CONSERVATION RESERVE PROGRAM MERITS RENEWAL WITH MODIFICATIONS

July 13, 1995

CONSERVATION RESERVE PROGRAM MERITS RENEWAL WITH MODIFICATIONS
Congress is considering continuation of the Conservation Reserve Program (CRP) in the 1995 Farm Bill. The Council for Agricultural Science and Technology (CAST) has released a background document "The Conservation Reserve: A Survey of Research and Interest Groups" for the debate.
The publication provides a summary of research literature on the CRP, a program to retire highly erodible cropland, and a detailed survey of 18 interest groups in agriculture, agribusiness, conservation, and the environment. It outlines three options for the program: renewal, termination, or modification.
"Bringing together materials from over 400 studies and the positions of those surveyed will provide policymakers with information relevant to making decisions on the future of the CRP," said Jennie Hughes, a researcher at Colorado State University and coauthor of the report.
Research Findings
Participants in the CRP are pleased with the program because it provides income stability, decreases the need for credit, and in some instances allows farmers to retire early. Other findings from the research literature include the following:
  • The CRP has decreased cropland erosion, improved water quality, and increased land values and wildlife benefits.
  • Negative effects include some noxious weed problems and business fluctuations in some agriculturally dependent communities.
  • The cost of the program is estimated at $1.8 billion a year, or close to $19 billion over the life of the program.
Interest Group Survey Results
Positions of 16 of the groups surveyed are as follows:
  • All support a CRP renewal.
  • Groups recommend very different levels of acreage enrollment.
  • All favor multiple targeting.
  • All favor use of contracts while some support a mixture of short- and long-term land retirement options.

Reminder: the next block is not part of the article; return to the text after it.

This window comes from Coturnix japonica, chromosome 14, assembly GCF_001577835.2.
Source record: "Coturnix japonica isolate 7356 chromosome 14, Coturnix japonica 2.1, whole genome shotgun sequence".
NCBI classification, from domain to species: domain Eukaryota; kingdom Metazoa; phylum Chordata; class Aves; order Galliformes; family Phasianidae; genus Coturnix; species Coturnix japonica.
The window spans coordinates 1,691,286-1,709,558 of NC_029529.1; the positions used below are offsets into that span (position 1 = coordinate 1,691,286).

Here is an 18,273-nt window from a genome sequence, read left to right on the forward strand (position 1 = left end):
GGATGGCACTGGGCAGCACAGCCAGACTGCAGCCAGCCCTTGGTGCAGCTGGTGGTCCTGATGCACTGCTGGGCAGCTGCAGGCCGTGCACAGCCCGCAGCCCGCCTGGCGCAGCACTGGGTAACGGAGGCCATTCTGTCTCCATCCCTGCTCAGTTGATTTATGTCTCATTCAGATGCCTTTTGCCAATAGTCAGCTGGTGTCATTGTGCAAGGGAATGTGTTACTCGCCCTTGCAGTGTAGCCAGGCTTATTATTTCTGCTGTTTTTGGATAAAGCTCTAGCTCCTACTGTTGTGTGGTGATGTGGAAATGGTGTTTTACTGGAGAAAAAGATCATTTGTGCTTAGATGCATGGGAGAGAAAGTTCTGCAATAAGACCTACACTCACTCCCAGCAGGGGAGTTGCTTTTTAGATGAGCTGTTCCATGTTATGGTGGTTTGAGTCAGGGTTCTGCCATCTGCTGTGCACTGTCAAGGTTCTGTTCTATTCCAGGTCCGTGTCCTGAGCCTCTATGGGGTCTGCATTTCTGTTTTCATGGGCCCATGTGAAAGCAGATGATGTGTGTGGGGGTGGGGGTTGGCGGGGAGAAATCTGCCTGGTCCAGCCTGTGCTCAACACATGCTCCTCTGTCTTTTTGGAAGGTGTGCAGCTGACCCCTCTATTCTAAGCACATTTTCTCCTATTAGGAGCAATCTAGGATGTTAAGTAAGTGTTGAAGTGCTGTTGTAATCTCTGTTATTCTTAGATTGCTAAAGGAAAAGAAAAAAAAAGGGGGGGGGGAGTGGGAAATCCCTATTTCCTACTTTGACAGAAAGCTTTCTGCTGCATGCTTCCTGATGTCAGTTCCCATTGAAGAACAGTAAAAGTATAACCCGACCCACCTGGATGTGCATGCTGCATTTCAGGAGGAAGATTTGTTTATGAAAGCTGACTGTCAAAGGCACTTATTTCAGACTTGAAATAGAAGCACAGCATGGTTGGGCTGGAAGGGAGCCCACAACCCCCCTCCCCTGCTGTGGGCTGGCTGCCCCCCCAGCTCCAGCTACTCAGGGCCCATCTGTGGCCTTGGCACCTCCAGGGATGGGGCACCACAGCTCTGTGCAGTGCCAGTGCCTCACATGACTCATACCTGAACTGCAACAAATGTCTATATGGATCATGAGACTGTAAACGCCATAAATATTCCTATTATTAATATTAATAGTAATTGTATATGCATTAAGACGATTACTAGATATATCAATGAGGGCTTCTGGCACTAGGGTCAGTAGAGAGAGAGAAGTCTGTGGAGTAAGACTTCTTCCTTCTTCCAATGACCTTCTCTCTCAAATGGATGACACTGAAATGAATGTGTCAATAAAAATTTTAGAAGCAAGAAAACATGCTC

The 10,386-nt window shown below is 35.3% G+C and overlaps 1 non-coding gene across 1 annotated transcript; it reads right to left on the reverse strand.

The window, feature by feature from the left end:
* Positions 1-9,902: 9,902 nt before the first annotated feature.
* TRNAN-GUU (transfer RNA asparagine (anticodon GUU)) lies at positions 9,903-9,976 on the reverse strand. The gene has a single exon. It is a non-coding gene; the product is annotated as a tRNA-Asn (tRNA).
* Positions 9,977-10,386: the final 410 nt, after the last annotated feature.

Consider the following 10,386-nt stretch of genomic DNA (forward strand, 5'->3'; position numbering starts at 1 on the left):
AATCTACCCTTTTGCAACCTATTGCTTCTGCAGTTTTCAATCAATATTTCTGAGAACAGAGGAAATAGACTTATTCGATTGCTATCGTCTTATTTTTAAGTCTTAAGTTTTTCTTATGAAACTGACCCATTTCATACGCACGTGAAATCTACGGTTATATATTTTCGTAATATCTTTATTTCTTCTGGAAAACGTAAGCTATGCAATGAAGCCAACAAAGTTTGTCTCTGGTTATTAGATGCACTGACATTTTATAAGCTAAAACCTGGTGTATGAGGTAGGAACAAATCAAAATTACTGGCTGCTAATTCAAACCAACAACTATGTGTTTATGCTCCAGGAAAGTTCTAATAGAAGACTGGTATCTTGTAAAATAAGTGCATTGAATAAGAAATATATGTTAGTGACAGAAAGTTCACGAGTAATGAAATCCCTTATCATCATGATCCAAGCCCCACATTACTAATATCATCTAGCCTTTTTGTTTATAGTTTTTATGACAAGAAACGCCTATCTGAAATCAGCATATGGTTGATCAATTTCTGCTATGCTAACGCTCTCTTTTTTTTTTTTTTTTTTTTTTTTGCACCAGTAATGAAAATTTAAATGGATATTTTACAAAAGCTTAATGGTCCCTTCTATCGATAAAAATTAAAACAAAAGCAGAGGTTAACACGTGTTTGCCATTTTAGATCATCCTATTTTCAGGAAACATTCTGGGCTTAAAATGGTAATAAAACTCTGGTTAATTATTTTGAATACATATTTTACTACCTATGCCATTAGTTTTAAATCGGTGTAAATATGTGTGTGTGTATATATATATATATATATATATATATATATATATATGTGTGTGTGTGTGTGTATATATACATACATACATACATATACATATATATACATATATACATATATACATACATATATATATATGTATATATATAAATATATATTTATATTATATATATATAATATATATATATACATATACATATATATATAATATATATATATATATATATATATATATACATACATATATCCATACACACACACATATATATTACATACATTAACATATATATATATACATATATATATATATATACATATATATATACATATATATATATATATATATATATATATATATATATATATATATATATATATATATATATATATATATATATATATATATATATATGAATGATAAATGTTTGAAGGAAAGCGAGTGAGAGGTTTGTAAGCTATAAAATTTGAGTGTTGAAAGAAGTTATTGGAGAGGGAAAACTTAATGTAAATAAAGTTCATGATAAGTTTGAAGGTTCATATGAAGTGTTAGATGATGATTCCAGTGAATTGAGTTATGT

• A majority favors economic land use options, of which haying and grazing is the most controversial.
  • All support more localized control of the program.
The groups surveyed were the American Farm Bureau Federation, American Farmland Trust, American Soybean Association, Ducks Unlimited, The Fertilizer Institute, National Association of Conservation Districts, National Association of Wheat Growers, National Audubon Society, National Cattlemen’s Association, National Cotton Council, National Corn Growers Association, National Farmers Union, National Grain and Feed Association, National Grain Sorghum Producers, National Pork Producers Council, The Nature Conservancy, Soil and Water Conservation Society, and the Wildlife Management Institute.
"The CRP provides benefits that many people would like to see continue. For the program to be renewed, however, it probably will have to cost less while still providing benefits people care about," Jennie Hughes concluded.
Report Conclusions
  • If a modified program is developed during the 1995 Farm Bill proceedings, it will be less costly due to decreased acreage enrollment, will contain more effective eligibility criteria, and will decrease rental rates when there are allowable economic uses.
  • The program will address a number of environmental issues and will target program lands according to specific productivity and environmental benefit criteria.
  • The CRP will be most likely to succeed if design, implementation, and control are shared at national and local levels.
  • Supporters of a modified CRP will be recipients of environmental benefits, participants whose land qualifies for the program, and policymakers with constituents capturing CRP benefits.
  • Opponents of a leaner, more cost-effective CRP are producers who no longer qualify for the program, individuals who want to decrease government involvement in agriculture, and taxpayers who are forced to continue to pay the cost of the CRP when they do not think that the program is worthwhile.
The Conservation Reserve Program was created in 1985 to encourage farmers to retire highly erodible cropland in return for annual rental payments and a one-time conservation practice cost share payment. In 1995, CRP contracts began to expire. Given the size, scope, and importance of the program, Congress is considering its continuation in the 1995 Farm Bill debate.